The case for funding public transportation
First of three parts
OUR PUBLIC TRANSPORTATION system helps define how we think about mobility and its importance to our collective quality of life. Public transportation is, and historically has been, a critical lifeline that gets people to jobs, students to school, seniors to health care, Amtrak travelers to South and North Stations, airline travelers to Logan, and fans to sporting events. Public transportation triggers or supports economic growth by drawing private sector investment to places that are transit friendly.
Public transportation keeps our air cleaner, provides reasonably affordable mobility to those who cannot afford the high cost of automobile ownership in the city, and makes it easier for out-of-town visitors to navigate our capital city’s many historic, cultural, and tourism offerings. It is a critical part of our shared experience as citizens of Massachusetts, and especially as Greater Boston residents.
If you are an art lover you may have taken the Green Line to the MFA and the Gardner Museum, or the Silver Line to the ICA.
If you need health care, you may have taken the Red Line to Mass General, the Green Line to Brigham and Women’s, or the Silver or Orange Lines to Boston Medical Center or Tufts Medical Center.
If you are a student, you probably take the Green Line to Emerson College, BU, or BC, or the Red Line to MIT and Harvard. And soon, perhaps, students will be able to take the Green Line to Tufts.
These institutions are the drivers of our regional economy. If you add up all of the jobs, direct and indirect, that are created and sustained by each of these institutions, you will get a quick and vivid picture of how vital public transportation is to keeping our economy going.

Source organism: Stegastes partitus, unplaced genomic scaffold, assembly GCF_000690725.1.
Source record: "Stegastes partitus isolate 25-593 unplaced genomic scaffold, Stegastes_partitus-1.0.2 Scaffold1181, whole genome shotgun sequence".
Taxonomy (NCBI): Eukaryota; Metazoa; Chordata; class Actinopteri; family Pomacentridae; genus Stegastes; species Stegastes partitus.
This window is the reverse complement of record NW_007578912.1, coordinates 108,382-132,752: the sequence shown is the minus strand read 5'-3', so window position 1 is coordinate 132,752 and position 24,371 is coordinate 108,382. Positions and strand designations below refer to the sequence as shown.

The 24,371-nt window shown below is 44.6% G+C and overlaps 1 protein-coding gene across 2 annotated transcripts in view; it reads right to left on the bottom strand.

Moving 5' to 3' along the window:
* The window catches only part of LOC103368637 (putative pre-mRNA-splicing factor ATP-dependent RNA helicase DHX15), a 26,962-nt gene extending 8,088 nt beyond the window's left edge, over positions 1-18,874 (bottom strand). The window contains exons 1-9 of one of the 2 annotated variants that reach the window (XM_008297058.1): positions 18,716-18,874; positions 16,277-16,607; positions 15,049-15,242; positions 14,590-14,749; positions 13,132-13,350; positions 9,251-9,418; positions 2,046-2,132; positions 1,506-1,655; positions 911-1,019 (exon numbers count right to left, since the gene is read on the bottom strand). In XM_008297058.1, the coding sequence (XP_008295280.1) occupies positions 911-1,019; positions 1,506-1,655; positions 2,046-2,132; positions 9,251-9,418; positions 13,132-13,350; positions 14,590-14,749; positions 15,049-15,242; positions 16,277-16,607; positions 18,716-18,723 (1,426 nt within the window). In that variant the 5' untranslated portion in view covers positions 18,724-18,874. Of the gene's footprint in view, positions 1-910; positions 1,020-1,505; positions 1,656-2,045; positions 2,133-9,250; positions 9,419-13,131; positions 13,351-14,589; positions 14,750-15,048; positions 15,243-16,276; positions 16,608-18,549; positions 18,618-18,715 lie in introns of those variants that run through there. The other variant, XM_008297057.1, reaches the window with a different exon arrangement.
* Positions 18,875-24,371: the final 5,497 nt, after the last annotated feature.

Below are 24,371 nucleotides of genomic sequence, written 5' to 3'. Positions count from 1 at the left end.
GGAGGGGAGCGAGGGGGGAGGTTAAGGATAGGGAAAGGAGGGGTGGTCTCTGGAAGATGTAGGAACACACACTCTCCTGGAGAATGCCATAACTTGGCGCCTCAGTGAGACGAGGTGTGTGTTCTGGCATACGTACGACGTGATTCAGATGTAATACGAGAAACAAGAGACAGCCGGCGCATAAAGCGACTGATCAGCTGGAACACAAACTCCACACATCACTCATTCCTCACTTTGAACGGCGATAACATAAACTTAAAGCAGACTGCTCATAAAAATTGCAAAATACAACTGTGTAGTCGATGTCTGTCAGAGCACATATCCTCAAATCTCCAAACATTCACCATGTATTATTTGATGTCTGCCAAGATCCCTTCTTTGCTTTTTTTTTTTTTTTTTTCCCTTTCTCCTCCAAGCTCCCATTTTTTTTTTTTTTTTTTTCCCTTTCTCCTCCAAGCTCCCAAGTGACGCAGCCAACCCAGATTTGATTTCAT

Most of us understand that a strong economy and a higher quality of life depend in part upon our ability to provide citizens with reliable mobility and equitable transportation choices. But we may not always focus on some powerful facts. For example, property values generally increase in areas served by quality transit. A 2009 report for A Better City prepared by Cambridge Systematics Inc. offers this cogent explanation of how public transportation can trigger economic growth:
“The Red Line Expansion to Somerville’s Davis Square, opened in 1984, has shown how a quick and convenient subway link to Boston’s downtown can reinvigorate an inner suburban neighborhood. Located just over four miles from downtown Boston, David Square has attracted a diverse mix of restaurants, coffee shops, and cultural facilities. Davis Square’s amenities and its accessibility also have attracted a number of software, architectural, marketing, and design firms – the types of professional services that bring high-wage jobs. According to the Somerville Assessor’s Office, the values of properties nearby the Davis Square and Porter Square Red Line stations are 24 percent higher than the city average on a cost per-square-foot basis.”